Ambassador Jean-Jacques de Dardel has two jobs: as Swiss Ambassador to Belgium, he must work out who to deal with in a country that currently has no government; in his other role, he must make Switzerland's voice heard among the 28 member states and 22 partner countries of the North Atlantic Treaty Organisation (NATO). We talked to him about his role as Swiss envoy to NATO, and his country's relationship with what is widely considered to be the world's most prominent military alliance.
For four decades, NATO preserved the security of Western Europe, opposing the Communist Warsaw Pact alliance of Eastern Europe. After the Cold War system of adversarial bloc politics ended in 1990, NATO's role became broader and less defined: one of maintaining international security. The transition involved NATO incorporating former-Warsaw Pact nations and opening itself to new partnerships with non-member states. To achieve this, NATO created the Partnership for Peace (PfP)--which handles the operational aspects of security cooperation--and later, the Euro Atlantic Partnership Council (EAPC): a political forum for consultation and coordination on major international security issues. Both institutions allow partners to choose how they contribute, without being bound by NATO's collective security commitments to intervene militarily when a fellow member state is attacked.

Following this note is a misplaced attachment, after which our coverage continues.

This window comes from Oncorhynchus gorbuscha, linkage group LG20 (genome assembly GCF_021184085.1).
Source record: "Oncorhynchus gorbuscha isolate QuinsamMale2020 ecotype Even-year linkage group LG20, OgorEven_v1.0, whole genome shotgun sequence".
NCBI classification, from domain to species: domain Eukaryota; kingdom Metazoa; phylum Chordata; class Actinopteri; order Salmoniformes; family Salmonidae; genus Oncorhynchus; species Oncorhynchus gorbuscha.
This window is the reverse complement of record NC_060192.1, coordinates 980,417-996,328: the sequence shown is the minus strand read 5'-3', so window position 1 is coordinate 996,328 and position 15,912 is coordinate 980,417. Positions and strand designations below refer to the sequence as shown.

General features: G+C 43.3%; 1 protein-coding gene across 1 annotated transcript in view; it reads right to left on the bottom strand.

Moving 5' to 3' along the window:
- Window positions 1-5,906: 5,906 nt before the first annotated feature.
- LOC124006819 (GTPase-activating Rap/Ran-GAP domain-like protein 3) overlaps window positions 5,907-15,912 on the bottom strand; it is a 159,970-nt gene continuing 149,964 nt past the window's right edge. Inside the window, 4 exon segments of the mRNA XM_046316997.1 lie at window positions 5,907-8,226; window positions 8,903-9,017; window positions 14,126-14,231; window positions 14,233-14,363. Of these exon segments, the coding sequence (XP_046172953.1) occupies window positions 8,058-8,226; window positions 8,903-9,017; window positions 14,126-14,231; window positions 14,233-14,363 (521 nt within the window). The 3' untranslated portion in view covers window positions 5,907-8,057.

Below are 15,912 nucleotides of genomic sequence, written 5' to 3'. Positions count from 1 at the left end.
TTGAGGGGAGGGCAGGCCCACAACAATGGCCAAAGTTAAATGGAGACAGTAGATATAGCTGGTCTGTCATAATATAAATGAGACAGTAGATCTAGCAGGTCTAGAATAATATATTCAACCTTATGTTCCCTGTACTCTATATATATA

This arrangement suits Switzerland well and enables it to engage in international security matters more closely--without breaching its totemic neutrality policy. In return, NATO can draw upon Switzerland's assets in support of its work.
Ambassador de Dardel explained that this partnership gives NATO access to Switzerland's internationally renowned humanitarian and crisis response expertise--an asset because Switzerland is widely seen as having significant resources to offer, and it is unencumbered by the political agenda that comes with being part of an alliance. As well as various specialised courses for military personnel, Switzerland's contributions to PfP include training in international humanitarian law, projects to build ethics and transparency in the defence sector, and funding for clearing the lethal remnants of war, such as unspent ammunition and landmines. Ambassador de Dardel noted that these activities are sometimes ignored as "sideshows" to more newsworthy actions, such as military intervention; however, they are in fact the crucial...